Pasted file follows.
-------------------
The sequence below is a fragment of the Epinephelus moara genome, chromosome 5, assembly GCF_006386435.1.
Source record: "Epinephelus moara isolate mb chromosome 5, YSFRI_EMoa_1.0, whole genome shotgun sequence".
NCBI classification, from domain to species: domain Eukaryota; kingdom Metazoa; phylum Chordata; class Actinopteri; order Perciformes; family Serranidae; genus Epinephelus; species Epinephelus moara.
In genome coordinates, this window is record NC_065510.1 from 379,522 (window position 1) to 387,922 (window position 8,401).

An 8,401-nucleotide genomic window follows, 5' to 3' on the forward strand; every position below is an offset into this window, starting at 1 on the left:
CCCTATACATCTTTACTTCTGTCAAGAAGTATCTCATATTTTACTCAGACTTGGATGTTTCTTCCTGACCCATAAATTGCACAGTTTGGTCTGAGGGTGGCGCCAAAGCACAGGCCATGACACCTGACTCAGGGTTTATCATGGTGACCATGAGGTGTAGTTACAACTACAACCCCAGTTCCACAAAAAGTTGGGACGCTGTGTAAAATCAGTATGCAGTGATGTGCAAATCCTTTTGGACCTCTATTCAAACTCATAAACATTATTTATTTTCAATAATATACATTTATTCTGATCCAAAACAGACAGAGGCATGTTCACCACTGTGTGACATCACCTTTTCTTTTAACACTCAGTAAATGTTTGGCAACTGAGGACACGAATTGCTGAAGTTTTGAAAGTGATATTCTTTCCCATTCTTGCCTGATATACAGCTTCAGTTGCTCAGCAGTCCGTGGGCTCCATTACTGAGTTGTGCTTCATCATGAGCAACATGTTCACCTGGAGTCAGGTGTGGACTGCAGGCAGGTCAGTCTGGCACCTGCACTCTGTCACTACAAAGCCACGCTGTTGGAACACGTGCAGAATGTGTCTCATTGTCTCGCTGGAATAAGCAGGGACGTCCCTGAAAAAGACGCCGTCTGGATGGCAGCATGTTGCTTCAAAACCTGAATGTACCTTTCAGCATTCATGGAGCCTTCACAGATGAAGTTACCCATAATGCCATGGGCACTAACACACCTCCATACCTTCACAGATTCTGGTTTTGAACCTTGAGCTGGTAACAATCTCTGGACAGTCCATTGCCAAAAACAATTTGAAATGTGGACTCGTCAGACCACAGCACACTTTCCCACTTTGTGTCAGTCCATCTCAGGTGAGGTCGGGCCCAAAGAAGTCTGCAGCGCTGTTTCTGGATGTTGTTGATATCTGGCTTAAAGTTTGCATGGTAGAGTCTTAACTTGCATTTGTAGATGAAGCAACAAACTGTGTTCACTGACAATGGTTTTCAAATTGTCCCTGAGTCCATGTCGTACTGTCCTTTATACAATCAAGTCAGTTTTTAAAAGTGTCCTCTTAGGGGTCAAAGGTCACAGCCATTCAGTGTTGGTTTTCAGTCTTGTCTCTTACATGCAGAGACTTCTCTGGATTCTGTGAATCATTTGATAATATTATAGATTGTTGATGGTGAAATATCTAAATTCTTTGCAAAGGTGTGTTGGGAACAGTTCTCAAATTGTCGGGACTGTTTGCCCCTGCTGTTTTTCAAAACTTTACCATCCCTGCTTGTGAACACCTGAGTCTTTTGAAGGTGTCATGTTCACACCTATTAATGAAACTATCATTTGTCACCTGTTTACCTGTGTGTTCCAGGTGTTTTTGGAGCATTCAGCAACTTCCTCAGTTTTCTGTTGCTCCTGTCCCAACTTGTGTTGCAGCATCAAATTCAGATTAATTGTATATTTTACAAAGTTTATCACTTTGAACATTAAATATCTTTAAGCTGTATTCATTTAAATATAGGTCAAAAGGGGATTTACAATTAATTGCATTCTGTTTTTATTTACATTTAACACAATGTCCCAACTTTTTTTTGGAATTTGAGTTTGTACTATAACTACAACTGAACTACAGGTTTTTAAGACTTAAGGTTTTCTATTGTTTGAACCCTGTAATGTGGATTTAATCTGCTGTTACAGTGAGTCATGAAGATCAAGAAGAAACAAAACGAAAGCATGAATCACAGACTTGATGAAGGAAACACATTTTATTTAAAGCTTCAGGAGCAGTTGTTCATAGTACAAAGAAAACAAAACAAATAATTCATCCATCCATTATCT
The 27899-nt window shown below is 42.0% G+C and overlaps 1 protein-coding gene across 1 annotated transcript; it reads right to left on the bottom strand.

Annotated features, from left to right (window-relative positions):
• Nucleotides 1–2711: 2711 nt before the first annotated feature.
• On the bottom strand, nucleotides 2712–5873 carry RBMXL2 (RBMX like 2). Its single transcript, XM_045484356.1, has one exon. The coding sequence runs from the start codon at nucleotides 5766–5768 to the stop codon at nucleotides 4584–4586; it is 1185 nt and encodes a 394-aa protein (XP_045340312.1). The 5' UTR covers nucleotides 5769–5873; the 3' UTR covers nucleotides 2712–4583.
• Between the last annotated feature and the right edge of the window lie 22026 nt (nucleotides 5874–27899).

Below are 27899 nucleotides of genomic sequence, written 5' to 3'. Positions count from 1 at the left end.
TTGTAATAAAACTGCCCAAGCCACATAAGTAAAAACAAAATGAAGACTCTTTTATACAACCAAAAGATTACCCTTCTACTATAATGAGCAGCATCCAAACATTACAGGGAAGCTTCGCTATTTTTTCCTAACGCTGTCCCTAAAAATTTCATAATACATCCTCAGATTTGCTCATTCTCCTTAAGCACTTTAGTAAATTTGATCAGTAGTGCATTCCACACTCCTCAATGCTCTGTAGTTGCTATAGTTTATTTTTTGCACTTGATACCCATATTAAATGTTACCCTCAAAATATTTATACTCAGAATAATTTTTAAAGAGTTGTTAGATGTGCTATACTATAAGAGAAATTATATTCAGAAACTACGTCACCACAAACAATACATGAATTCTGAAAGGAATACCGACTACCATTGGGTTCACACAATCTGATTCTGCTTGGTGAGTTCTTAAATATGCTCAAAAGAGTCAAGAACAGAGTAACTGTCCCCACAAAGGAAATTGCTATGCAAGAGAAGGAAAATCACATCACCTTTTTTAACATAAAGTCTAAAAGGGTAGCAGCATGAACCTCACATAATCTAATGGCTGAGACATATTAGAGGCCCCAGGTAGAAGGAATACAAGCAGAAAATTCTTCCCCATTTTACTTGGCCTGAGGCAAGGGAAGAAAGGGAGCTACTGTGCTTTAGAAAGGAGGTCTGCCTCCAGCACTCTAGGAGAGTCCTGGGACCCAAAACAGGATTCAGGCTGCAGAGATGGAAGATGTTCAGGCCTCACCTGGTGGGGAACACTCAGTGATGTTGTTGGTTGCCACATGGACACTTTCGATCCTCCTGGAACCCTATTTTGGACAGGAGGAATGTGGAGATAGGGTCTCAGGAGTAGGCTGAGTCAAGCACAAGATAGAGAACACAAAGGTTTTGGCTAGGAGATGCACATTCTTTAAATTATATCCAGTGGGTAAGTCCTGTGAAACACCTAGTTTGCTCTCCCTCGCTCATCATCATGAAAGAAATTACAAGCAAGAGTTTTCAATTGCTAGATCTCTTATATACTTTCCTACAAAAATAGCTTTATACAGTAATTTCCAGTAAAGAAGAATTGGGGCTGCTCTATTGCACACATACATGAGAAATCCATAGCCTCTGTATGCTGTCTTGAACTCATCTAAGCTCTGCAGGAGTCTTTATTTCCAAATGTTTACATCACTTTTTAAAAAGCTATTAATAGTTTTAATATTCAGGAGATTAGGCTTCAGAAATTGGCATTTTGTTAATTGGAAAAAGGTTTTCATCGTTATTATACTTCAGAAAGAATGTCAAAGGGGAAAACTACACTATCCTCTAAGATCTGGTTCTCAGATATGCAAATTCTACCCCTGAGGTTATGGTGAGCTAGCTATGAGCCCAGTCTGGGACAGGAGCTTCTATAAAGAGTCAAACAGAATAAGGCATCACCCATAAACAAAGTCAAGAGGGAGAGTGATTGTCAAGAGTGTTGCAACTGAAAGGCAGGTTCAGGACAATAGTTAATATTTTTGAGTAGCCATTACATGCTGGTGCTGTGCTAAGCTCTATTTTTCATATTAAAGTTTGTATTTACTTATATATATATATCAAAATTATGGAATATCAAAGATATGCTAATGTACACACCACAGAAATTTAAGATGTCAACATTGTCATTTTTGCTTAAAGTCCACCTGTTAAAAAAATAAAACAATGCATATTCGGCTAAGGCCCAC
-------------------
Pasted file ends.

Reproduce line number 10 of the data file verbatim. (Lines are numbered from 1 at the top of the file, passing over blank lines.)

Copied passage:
• On the bottom strand, nucleotides 2712–5873 carry RBMXL2 (RBMX like 2). Its single transcript, XM_045484356.1, has one exon. The coding sequence runs from the start codon at nucleotides 5766–5768 to the stop codon at nucleotides 4584–4586; it is 1185 nt and encodes a 394-aa protein (XP_045340312.1). The 5' UTR covers nucleotides 5769–5873; the 3' UTR covers nucleotides 2712–4583.